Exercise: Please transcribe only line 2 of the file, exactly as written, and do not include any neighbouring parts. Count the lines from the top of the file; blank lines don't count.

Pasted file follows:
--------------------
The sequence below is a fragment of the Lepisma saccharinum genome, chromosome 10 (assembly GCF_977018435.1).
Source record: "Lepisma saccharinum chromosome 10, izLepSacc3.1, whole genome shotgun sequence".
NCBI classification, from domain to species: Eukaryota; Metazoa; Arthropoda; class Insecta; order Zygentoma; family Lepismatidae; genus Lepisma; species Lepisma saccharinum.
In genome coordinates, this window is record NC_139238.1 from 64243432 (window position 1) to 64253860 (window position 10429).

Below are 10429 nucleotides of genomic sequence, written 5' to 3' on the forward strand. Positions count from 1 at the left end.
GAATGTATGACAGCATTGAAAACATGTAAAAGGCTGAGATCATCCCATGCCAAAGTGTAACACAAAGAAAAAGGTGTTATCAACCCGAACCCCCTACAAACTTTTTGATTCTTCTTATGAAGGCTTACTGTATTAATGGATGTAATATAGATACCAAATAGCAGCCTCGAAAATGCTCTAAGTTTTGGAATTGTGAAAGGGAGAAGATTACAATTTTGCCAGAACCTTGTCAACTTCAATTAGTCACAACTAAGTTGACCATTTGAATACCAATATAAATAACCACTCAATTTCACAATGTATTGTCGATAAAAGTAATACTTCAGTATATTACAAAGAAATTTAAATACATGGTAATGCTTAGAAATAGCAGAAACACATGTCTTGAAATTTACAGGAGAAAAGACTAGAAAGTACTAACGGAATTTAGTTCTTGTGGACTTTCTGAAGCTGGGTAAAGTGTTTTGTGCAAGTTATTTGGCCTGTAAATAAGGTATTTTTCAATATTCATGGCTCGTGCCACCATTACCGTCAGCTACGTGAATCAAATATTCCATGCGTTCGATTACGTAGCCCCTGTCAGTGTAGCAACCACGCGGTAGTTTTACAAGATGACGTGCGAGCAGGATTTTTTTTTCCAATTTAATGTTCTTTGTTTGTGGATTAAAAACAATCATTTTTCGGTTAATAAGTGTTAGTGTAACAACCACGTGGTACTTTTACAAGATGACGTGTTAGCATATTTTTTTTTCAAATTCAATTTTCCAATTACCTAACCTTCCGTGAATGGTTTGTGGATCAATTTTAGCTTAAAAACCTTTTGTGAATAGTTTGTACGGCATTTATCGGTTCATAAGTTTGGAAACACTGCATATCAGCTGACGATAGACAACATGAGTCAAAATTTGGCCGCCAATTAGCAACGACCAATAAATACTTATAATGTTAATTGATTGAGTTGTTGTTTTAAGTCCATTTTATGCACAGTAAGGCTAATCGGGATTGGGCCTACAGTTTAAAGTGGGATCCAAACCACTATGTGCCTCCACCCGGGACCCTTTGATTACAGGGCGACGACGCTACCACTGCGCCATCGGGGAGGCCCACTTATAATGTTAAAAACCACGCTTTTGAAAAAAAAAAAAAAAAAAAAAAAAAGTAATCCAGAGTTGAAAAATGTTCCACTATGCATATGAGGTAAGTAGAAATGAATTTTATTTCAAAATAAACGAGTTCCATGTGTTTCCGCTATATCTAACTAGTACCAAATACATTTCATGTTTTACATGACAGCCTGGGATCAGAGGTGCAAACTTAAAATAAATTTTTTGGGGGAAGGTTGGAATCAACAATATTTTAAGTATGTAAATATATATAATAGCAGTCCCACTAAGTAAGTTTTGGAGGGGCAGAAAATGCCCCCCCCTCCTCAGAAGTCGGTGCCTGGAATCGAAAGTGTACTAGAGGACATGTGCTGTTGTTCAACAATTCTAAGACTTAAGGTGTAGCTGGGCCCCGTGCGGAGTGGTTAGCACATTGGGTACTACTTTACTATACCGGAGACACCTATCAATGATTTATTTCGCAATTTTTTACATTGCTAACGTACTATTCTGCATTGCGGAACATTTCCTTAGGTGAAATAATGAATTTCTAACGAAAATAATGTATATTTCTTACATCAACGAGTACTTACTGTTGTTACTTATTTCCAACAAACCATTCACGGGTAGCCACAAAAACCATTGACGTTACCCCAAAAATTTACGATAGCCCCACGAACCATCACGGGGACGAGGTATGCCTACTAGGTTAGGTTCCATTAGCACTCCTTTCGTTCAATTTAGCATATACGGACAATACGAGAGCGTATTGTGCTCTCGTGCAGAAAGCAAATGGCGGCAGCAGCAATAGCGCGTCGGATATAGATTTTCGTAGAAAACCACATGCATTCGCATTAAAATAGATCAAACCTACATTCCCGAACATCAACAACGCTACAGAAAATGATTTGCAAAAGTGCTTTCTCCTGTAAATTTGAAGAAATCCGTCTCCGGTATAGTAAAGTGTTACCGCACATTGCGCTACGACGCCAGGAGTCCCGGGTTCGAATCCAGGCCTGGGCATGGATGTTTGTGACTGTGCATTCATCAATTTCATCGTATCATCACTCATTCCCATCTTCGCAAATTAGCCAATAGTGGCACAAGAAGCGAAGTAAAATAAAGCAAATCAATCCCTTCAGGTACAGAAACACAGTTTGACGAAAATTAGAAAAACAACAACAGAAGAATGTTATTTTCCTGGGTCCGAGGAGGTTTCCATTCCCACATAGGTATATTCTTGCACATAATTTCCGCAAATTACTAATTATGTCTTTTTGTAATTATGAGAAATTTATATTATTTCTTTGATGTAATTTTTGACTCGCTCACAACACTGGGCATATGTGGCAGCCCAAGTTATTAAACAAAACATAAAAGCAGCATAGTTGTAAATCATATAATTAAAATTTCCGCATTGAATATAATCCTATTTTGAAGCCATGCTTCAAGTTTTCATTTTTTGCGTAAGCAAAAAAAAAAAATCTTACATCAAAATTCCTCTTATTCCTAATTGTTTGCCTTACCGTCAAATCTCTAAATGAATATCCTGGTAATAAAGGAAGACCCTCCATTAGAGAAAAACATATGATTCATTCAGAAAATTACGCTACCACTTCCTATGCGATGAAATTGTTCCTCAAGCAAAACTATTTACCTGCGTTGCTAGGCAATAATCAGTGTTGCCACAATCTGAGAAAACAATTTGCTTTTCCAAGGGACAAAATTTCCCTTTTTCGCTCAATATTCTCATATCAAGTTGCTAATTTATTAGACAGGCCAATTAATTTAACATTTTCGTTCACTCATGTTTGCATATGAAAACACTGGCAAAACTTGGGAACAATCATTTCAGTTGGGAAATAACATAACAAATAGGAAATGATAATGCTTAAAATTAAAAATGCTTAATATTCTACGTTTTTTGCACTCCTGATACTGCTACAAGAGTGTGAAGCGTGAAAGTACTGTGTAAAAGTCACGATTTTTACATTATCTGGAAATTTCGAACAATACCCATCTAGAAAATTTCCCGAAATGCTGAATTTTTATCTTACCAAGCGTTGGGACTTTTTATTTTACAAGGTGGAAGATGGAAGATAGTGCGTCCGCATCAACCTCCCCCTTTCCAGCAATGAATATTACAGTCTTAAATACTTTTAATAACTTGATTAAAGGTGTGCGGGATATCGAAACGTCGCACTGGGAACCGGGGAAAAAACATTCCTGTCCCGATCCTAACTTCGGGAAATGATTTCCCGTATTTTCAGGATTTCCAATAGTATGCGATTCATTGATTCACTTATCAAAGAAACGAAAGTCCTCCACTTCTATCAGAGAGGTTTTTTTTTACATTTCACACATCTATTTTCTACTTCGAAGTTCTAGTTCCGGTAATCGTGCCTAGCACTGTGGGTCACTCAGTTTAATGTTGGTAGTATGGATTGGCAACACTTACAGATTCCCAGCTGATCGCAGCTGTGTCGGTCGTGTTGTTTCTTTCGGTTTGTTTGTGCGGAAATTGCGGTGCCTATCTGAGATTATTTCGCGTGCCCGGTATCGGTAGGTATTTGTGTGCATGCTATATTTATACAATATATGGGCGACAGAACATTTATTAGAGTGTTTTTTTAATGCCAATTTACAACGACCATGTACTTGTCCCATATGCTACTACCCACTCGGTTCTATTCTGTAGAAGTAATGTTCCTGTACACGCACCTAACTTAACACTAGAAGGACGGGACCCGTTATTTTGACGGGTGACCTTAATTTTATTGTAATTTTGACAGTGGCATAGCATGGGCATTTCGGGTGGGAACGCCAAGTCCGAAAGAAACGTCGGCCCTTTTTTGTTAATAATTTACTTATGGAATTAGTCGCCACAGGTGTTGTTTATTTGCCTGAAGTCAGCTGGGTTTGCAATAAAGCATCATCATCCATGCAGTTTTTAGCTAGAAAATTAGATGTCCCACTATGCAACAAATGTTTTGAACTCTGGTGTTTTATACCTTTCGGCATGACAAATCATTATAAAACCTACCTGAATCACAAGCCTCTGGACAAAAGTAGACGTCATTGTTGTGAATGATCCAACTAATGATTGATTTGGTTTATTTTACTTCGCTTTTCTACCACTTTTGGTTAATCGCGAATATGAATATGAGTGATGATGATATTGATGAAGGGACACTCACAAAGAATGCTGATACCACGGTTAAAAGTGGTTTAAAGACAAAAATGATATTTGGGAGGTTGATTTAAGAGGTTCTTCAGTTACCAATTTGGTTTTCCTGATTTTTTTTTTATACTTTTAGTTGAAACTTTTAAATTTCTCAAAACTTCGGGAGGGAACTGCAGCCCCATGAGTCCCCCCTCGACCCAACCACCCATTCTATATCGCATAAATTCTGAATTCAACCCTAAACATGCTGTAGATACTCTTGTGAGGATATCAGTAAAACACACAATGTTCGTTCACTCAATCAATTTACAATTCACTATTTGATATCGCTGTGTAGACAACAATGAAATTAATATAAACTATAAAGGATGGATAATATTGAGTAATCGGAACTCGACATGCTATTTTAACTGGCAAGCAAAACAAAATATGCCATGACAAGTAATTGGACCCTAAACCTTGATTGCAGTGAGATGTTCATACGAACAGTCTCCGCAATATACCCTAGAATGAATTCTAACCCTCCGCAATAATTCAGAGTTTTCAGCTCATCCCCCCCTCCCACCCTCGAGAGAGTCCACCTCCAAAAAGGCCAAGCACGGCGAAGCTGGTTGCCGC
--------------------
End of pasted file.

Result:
Source record: "Lepisma saccharinum chromosome 10, izLepSacc3.1, whole genome shotgun sequence".